MLB players and owners will have a bargaining session on Thursday for the first time since the owner lockout commenced on Dec. 2, CBS Sports HQ’s Jim Bowden confirmed. Per ESPN’s Jeff Passan, the two sides during the Thursday session will discuss the core economic issues that present the greatest challenge when it comes to negotiating a new collective bargaining agreement (CBA). Specifically, the league will be making a proposal that at least obliquely addresses these matters.
Evan Drellich of The Athletic adds that the negotiating session is expected to be conducted via video.
As for those core economic issues, they don’t figure to be easily resolved. Given that the average player salary has declined in the face of ever-soaring franchise values, the union wants to remake the economic structure of the game. The players’ wish list is too expansive to be addressed in a single CBA negotiation, but you should expect that their energies will be focused on getting young players paid more and paid sooner.
The clearest path would be to fight for a significant increase to the minimum salary, and at the same time, the players may angle to lower the bar for arbitration eligibility back to two years (where it was during the early existence of the process) and/or press to lower the service-time requirements for free agency. Discussions will be taking place on how to address the tanking phenomenon and the status of the luxury tax on payrolls moving forward — i.e., whether the tax threshold will be raised and by how much. The owners are largely pleased with the status quo and will be resistant to any changes that shift revenues to the labor side.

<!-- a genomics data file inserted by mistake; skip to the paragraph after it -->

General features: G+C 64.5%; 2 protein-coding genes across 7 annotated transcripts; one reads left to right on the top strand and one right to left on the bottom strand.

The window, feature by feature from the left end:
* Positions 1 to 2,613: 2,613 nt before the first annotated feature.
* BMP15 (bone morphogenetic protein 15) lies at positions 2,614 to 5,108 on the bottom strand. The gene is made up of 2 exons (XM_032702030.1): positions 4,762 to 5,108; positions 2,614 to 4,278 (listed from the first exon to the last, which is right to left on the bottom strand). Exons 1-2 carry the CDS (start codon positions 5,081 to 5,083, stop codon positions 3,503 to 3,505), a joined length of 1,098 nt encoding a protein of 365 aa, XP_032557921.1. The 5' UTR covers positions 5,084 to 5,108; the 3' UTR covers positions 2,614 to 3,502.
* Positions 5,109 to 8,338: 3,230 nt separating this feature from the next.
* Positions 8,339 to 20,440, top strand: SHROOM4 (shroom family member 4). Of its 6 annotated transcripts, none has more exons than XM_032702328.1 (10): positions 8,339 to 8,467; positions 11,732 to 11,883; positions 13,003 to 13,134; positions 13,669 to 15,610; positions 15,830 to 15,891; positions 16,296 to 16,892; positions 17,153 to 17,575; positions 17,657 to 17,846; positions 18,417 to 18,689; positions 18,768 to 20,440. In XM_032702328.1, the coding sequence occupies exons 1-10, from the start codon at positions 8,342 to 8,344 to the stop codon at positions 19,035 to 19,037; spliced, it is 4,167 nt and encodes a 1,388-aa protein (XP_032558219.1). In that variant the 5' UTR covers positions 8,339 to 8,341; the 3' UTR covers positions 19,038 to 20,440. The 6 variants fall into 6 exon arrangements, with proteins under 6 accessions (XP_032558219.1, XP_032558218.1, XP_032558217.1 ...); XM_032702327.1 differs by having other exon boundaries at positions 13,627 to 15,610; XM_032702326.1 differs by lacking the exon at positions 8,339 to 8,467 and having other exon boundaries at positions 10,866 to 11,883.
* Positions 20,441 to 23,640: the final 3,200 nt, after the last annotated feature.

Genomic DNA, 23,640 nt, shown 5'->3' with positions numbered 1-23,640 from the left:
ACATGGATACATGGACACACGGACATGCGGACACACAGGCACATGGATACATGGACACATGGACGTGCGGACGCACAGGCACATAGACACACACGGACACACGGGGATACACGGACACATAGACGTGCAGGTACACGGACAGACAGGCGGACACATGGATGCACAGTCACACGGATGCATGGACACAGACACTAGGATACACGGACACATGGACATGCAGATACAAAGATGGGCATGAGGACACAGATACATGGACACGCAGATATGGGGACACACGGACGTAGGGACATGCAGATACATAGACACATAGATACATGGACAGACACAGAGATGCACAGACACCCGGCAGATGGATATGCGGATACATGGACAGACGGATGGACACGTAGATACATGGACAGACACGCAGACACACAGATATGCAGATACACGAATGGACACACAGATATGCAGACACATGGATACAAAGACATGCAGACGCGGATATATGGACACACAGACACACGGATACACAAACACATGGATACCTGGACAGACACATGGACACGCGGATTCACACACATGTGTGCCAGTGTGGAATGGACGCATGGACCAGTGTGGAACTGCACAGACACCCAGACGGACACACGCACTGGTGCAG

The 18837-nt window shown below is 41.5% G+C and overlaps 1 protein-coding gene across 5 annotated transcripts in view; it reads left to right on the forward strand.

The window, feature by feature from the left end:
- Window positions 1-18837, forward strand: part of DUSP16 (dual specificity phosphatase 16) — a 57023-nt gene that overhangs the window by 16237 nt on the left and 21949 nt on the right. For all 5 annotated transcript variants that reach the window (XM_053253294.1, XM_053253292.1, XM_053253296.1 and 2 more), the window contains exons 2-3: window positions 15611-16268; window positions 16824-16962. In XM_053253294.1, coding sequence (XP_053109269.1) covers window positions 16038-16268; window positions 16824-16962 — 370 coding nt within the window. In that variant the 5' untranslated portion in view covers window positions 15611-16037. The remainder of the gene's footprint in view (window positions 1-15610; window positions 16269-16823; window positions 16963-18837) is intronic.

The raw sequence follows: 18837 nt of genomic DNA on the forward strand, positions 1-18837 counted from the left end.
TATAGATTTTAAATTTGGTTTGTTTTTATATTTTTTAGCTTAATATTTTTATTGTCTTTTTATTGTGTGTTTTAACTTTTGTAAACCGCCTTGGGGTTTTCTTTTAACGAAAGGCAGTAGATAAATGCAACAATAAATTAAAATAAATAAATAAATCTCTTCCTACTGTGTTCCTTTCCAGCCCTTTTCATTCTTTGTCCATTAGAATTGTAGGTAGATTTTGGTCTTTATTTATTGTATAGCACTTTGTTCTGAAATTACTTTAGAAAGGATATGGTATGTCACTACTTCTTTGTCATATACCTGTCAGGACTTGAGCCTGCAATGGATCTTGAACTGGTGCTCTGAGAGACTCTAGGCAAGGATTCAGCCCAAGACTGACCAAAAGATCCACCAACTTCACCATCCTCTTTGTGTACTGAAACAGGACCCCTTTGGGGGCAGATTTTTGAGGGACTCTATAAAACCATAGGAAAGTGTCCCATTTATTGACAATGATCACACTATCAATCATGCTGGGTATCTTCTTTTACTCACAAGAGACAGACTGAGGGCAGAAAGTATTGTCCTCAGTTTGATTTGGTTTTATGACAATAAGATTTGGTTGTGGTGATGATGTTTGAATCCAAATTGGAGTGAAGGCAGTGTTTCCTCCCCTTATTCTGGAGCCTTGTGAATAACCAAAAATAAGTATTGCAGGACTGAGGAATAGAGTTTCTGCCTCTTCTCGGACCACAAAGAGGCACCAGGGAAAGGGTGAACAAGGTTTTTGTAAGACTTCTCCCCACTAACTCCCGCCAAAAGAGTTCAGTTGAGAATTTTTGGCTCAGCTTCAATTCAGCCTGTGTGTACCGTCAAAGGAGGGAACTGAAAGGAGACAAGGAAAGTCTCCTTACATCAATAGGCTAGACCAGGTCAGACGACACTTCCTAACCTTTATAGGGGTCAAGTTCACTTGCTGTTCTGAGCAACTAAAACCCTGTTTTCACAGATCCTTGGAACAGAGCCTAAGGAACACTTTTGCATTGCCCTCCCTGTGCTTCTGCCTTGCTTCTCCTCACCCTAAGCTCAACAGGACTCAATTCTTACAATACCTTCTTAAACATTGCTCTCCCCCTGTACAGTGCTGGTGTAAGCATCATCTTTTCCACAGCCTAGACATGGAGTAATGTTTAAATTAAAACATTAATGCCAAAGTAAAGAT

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What will be telling is whether MLB‘s proposal in any way embodies movement on these issues. A recent strategy of the owners has been to make proposals that differ from prior offers only in superficial terms. Suffice it to say, this is not something that moves both sides any closer to an agreement. That the owners have waited this long to present their latest proposal suggests that some kind of stalling strategy on the part of management may be in place. That’s curious given that commissioner Rob Manfred in his open letter explaining the rationale for the owner-imposed work stoppage wrote, “We hope that the lockout will jumpstart the negotiations and get us to an agreement that will allow the season to start on time.” Meantime, the owners have waited some six weeks to make this forthcoming proposal.
Whatever the motivations, the clock continues to tick, as spring training games are on the docket for Feb. 26. Players would require a ramp-up period of at least two weeks, which means roughly a month to forge a new CBA.